He sent hire pinnes, methe, and spiced ale,
And wafres piping hot out of the glede:
And for she was of toun, he profered mede.
For som folk wol be wonnen for richesse,
And som for strokes, and som with gentillesse,

Somtime to shew his lightnesse and maistrie
He plaieth Herode on a skaffold hie.
But what availeth him as in this cas?
So loveth she this hendy Nicholas,
That Absolon may blow the buckes horne:
He ne had for his labour but a scorne.
And thus she maketh Absolon hire

And all his ernest tourneth to a jape.
Ful soth is this proverbe, it is no lie;
Men say right thus alway; the neighe slie
Maketh oft time the fer leef to be lothe.
For though that Absolon be wood or wrothe,

Because that he fer was from hire sight,
This neighe Nicholas stood in his light.

Now bere thee wel, thou hendy Nicholas, For Absolon may waile and sing alas.

And so befell that on a Saturday,
This carpenter was gon to Osenay,
And hendy Nicholas and Alison
Accorded ben to this conclusion,
That Nicholas shal shapen him a wile
This sely jalous husbond to begile;
And if so were the game went aright,
She shuld slepe in his armes alle night,
For this was hire desire and his also.
And right anon, withouten wordes mo,
This Nicholas no lenger wolde tarie,
But doth ful soft unto his chambre carie
Both mete and drinke for a day or twey.

And to hire husbond bad hire for to sey,
If that he axed after Nicholas,
She shulde say, she n’iste not wher he was;
Of all the day she saw him not with eye.
She trowed he was in som maladie,
For for no crie hire maiden coud him calle
He n'olde answer, for nothing that might falle,

Thus passeth forth all thilke Saturday,
That Nicholas still in his chambre lay,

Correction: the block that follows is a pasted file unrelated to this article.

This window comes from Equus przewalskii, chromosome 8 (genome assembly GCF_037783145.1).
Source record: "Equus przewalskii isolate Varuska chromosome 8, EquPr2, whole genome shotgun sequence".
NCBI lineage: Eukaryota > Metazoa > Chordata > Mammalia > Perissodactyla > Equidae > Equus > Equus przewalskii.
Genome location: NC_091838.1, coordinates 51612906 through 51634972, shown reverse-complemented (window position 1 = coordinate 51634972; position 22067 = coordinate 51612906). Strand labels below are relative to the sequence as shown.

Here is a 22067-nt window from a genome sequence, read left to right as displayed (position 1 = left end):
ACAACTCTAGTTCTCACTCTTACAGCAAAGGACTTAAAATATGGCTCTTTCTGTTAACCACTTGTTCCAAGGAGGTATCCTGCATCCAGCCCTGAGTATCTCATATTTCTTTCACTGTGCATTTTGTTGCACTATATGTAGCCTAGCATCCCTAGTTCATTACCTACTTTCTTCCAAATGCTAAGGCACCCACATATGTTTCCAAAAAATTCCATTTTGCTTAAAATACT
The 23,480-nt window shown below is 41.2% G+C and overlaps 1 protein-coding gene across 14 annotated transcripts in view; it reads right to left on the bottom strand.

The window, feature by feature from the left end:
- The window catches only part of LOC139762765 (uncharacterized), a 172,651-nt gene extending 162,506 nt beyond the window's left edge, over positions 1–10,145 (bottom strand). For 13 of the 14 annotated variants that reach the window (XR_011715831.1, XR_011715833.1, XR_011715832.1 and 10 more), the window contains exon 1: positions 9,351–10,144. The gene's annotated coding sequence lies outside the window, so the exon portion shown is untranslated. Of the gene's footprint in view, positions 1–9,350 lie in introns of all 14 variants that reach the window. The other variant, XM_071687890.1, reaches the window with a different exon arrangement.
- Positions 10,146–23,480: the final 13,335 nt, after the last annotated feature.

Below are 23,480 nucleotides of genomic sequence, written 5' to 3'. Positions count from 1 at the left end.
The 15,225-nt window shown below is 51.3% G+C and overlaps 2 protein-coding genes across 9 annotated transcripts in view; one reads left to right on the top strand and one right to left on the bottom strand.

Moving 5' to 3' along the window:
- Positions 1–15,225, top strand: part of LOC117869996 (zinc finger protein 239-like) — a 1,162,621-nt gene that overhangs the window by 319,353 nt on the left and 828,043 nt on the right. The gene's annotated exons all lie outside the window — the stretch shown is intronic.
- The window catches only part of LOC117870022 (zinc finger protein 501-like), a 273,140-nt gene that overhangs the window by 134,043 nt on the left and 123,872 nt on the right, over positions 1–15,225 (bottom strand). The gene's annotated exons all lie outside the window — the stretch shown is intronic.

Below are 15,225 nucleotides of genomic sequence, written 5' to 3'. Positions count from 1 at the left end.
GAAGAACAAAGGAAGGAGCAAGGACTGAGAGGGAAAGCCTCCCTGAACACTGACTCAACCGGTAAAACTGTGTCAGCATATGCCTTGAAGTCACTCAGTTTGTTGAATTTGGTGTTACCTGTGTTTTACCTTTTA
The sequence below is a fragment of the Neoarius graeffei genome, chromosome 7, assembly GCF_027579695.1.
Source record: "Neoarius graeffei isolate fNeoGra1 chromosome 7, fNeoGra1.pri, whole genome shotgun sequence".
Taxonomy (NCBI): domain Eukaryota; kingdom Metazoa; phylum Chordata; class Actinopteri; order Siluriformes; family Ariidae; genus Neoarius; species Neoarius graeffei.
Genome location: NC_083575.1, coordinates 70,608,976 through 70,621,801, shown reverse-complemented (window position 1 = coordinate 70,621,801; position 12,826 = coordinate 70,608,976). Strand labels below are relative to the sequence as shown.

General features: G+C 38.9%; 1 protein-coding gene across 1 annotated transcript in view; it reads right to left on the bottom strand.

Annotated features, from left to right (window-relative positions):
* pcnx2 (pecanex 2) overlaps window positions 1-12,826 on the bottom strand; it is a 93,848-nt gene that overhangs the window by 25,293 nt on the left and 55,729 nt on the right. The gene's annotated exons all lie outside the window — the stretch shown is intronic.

And ete, and slept, and dide what him list
Til Sonday, that the sonne goth to rest.

This sely carpenter hath gret mervaile
Of Nicholas, or what thing might him aile,
And said; I am adrad by Seint Thomas
It stondeth not aright with Nicholas:
God shilde that he died sodenly.
This world is now ful tikel sikerly,

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I saw to-day a corps yborne to cherche,
That now on Monday last I saw him werche.

Go up (quod he unto his knave) anon;
Clepe at his dore, or knocke with a ston:
Loke how it is, and tell me boldely.

This knave goth him up ful sturdely, ,
And at the chambre dore while that he stood,
He cried and knocked as that he were wood:
What how? what do ye, maister Nicholay?
How may ye slepen all the longe day?
But all for nought, he herde not a word.
An hole he found ful low upon the bord,
Ther as the cat was wont in for to crepe,
An at that hole he loked in ful depe,
And at the last he had of him a sight.

This Nicholas sat ever gaping upright,
As he had kyked on the newe mone.

Adoun he goth, and telleth his maister sone,
In what array he saw this ilke man.

This carpenter to blissen him began,
And said; Now helpe us Seinte Frideswide.
A man wote litel what shal him betide.
This man is fallen with his astronomie
In som woodnesse or in som agonie.
I thought ay wel how that it shulde be.
Men shulde not knowe of Goddes privetee.
Ya blessed be alway a lewed man,
That nought but only his beleve can.
So ferd another clerk with astronomie;
He walked in the feldes for to prie
Upon the sterres, what ther shuld befalle,
Till he was in a marlepit yfalle.
He saw not that. But yet by Seint Thomas
Me reweth sore of hendy Nicholas: